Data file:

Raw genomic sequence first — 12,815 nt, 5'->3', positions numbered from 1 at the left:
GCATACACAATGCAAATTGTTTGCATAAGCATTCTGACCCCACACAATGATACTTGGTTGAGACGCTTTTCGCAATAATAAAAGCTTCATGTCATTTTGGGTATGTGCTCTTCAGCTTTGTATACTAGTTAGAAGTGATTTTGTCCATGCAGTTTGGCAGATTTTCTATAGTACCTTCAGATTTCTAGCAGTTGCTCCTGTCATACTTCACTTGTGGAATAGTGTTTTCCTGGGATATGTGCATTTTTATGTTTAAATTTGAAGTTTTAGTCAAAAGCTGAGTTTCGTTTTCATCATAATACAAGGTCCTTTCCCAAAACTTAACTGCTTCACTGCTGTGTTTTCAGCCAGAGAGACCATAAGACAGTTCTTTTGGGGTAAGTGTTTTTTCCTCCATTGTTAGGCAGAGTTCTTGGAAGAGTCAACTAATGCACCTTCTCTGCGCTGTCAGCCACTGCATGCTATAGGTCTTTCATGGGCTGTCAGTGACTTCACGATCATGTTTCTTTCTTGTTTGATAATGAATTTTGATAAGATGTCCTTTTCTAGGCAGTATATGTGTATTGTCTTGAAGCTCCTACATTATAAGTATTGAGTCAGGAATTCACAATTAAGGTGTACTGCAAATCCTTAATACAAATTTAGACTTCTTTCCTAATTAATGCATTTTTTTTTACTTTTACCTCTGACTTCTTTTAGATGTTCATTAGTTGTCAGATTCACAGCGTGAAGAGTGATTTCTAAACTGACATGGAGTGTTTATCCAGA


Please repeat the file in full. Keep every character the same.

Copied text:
Raw genomic sequence first — 12,815 nt, 5'->3', positions numbered from 1 at the left:
GCATACACAATGCAAATTGTTTGCATAAGCATTCTGACCCCACACAATGATACTTGGTTGAGACGCTTTTCGCAATAATAAAAGCTTCATGTCATTTTGGGTATGTGCTCTTCAGCTTTGTATACTAGTTAGAAGTGATTTTGTCCATGCAGTTTGGCAGATTTTCTATAGTACCTTCAGATTTCTAGCAGTTGCTCCTGTCATACTTCACTTGTGGAATAGTGTTTTCCTGGGATATGTGCATTTTTATGTTTAAATTTGAAGTTTTAGTCAAAAGCTGAGTTTCGTTTTCATCATAATACAAGGTCCTTTCCCAAAACTTAACTGCTTCACTGCTGTGTTTTCAGCCAGAGAGACCATAAGACAGTTCTTTTGGGGTAAGTGTTTTTTCCTCCATTGTTAGGCAGAGTTCTTGGAAGAGTCAACTAATGCACCTTCTCTGCGCTGTCAGCCACTGCATGCTATAGGTCTTTCATGGGCTGTCAGTGACTTCACGATCATGTTTCTTTCTTGTTTGATAATGAATTTTGATAAGATGTCCTTTTCTAGGCAGTATATGTGTATTGTCTTGAAGCTCCTACATTATAAGTATTGAGTCAGGAATTCACAATTAAGGTGTACTGCAAATCCTTAATACAAATTTAGACTTCTTTCCTAATTAATGCATTTTTTTTTACTTTTACCTCTGACTTCTTTTAGATGTTCATTAGTTGTCAGATTCACAGCGTGAAGAGTGATTTCTAAACTGACATGGAGTGTTTATCCAGA